Jan 28 2011

Weekly Digest – 01/28/11

Our weekly edition is a nationally syndicated one-hour digest of the best of our daily coverage.

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This week on Uprising:

* Obama Short on Specifics, Long on Compromise
* Black Agenda Report on Black Leaders and War
* Egyptians Rise Up!
* Tunisian Revolution Stays Strong

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Obama Short on Specifics, Long on Compromise

ObamaPresident Obama addressed Congress and the nation on Tuesday in his State of the Union Address. Speaking for about an hour, he referred to this being “our generation’s Sputnik moment,” announcing a relatively bold goal of adopting clean energy so that “[b]y 2035, 80 percent of America’s electricity will come from clean energy sources.” This went hand-in-hand with his call for cutting subsidies to oil companies. Obama also focused on education by first chastising parents and teachers for their responsibility, and then lauding his own education policy called Race To the Top calling it “the most meaningful reform of our public schools in a generation.” Obama called on Americans to “out-innovate, out-educate, and out-build the rest of the world” even as he announced a 5-year domestic spending freeze. The President also obliquely voiced support for the DREAM Act, extolled the end of Don’t Ask Don’t Tell, and then made a strong call for the return of military recruiters and ROTC onto all college campuses. He stood firm on the health care reform bill, and preserving college tax credits. In job creation, the President called for major infrastructure rebuilding while assuring Congress that such a plan would not increase the deficit. In foreign policy, the President reiterated that the Afghanistan war was going well, and sent a clear message of support for the Tunisian revolution. Using his standard rhetoric of trying to please both aisles of the party divide the President made more than a dozen mentions of Democrats and Republicans working together. I spoke the day after the speech with:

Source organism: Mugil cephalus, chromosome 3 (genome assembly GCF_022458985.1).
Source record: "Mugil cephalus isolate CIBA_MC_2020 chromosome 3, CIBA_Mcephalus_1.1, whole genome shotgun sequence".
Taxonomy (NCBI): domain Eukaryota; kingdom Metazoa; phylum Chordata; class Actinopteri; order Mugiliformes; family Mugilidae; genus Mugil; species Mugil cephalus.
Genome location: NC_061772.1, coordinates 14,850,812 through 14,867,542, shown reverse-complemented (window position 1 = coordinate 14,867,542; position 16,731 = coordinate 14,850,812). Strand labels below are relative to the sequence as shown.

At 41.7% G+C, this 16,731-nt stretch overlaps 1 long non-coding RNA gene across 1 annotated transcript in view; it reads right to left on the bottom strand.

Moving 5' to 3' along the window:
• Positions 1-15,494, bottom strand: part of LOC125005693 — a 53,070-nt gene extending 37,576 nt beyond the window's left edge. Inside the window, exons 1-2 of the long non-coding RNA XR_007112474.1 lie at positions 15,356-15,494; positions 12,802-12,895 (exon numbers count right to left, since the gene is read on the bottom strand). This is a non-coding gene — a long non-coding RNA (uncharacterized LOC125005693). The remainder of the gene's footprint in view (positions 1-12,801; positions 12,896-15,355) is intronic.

GUESTS: Amy Dean, co-author of “A New New Deal: How Regional Activism Will Reshape the American Labor Movement,” Kai Wright, Editorial Director of ColorLines. He’s an Alfred Knobler Fellow of The Nation Institute

Read Amy Dean’s article here: http://www.inthesetimes.com/working/entry/6874/
mr._president_the_fight_for_the_middle_class_isnt_in_washington/

Read Kai Wright’s article here: http://colorlines.com/archives/2011/01/the_state_of_our_union_is_weak
_but_the_2012_campaign_begins_now.html?utm_source=feedburner
&utm_medium=feed&utm_campaign=Feed:+racewireblog+%28ColorLines%29

Black Agenda Report on Black Leaders and War

Glen FordGlen Ford is a writer and radio commentator and the Executive Editor of The Black Agenda Report. This week’s commentary is on Black Leaders And War.

Visit www.blackagendareport.com for more information.

Egyptians Rise Up!